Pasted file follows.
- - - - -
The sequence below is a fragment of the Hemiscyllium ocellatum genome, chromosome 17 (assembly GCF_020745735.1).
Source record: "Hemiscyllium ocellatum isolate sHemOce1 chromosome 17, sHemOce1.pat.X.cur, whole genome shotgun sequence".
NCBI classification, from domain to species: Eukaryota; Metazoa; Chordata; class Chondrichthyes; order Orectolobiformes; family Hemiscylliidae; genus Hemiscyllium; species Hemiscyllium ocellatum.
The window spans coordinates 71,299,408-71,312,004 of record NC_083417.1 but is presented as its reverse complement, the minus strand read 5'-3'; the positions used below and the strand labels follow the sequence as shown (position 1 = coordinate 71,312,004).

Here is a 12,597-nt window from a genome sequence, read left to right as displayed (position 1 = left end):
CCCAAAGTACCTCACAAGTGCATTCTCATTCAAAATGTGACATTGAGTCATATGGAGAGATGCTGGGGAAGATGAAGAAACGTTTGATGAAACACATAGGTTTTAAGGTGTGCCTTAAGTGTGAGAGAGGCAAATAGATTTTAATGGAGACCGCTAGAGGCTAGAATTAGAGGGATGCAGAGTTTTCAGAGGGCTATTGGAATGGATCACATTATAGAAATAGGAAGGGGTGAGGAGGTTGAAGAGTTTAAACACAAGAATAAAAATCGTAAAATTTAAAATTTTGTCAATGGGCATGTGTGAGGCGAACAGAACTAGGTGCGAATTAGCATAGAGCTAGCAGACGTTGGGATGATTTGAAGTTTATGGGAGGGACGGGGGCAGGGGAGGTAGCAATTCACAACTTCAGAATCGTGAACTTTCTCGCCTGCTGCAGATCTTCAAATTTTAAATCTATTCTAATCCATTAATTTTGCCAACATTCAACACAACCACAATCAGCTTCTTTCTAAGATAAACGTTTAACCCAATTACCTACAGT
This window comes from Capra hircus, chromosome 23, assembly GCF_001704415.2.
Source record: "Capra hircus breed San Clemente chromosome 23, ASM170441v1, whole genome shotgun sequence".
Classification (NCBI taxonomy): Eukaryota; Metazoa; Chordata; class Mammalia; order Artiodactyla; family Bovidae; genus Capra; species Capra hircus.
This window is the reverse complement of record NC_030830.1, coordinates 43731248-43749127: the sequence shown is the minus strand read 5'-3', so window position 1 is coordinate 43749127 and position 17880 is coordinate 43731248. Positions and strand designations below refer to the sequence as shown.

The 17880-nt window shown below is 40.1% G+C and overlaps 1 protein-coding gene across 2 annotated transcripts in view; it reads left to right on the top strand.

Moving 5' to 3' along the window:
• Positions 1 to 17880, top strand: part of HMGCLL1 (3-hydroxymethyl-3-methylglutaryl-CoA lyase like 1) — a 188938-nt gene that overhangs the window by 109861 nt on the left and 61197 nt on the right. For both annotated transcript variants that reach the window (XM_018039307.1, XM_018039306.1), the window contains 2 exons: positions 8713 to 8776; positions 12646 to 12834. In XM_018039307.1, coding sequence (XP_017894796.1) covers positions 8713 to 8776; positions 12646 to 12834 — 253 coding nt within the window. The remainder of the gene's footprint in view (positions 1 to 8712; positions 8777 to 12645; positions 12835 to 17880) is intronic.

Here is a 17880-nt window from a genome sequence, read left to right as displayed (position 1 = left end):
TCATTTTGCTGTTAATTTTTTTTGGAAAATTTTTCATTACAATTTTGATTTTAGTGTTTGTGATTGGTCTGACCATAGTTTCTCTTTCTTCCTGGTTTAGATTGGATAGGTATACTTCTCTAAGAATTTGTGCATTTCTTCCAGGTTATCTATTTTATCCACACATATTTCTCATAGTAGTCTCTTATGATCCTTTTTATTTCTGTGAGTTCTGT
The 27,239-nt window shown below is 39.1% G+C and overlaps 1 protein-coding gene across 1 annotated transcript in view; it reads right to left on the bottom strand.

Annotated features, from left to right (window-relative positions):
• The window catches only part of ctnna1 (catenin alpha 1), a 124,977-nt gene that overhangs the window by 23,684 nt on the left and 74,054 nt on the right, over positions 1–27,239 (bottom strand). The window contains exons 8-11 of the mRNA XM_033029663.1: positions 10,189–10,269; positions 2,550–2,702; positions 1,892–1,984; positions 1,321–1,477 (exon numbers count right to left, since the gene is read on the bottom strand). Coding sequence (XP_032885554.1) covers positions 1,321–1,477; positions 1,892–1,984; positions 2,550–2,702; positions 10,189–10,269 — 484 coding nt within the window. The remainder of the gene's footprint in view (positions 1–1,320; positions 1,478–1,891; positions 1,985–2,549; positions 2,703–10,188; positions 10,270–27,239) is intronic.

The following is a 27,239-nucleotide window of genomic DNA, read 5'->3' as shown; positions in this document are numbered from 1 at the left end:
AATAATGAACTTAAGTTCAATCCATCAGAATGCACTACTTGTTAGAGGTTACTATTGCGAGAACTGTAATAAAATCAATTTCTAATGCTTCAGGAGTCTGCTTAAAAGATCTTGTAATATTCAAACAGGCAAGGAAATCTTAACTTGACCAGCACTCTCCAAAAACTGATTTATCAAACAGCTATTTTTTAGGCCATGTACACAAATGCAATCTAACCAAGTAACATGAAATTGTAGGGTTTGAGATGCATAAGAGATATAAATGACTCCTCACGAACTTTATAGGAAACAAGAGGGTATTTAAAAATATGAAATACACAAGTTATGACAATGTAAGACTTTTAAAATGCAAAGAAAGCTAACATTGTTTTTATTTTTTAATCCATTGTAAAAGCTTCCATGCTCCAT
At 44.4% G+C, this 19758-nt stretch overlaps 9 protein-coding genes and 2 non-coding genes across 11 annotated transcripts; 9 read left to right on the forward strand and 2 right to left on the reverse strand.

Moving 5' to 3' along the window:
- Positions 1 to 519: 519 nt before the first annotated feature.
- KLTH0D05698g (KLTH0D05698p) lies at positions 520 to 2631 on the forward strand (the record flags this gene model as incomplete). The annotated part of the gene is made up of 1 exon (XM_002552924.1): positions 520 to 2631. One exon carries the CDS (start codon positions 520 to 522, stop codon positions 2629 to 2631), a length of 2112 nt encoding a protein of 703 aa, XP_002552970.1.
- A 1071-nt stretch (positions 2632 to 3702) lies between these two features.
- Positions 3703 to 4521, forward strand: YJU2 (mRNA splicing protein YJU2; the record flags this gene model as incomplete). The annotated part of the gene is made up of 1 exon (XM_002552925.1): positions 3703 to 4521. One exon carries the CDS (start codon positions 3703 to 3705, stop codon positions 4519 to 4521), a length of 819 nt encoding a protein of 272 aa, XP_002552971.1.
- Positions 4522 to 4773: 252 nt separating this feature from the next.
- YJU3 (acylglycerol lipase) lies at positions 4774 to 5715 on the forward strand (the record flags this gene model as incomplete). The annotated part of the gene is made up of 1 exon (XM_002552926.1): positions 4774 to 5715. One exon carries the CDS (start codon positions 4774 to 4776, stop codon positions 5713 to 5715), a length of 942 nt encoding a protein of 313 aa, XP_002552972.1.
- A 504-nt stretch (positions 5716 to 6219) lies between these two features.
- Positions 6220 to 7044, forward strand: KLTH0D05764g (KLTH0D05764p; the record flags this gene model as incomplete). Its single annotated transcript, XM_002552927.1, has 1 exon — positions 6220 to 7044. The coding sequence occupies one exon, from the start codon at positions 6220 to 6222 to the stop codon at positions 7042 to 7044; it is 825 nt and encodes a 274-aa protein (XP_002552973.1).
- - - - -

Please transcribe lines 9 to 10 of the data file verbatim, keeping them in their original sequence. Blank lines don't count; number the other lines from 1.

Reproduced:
Classification (NCBI taxonomy): Eukaryota; Metazoa; Chordata; class Mammalia; order Artiodactyla; family Bovidae; genus Capra; species Capra hircus.
This window is the reverse complement of record NC_030830.1, coordinates 43731248-43749127: the sequence shown is the minus strand read 5'-3', so window position 1 is coordinate 43749127 and position 17880 is coordinate 43731248. Positions and strand designations below refer to the sequence as shown.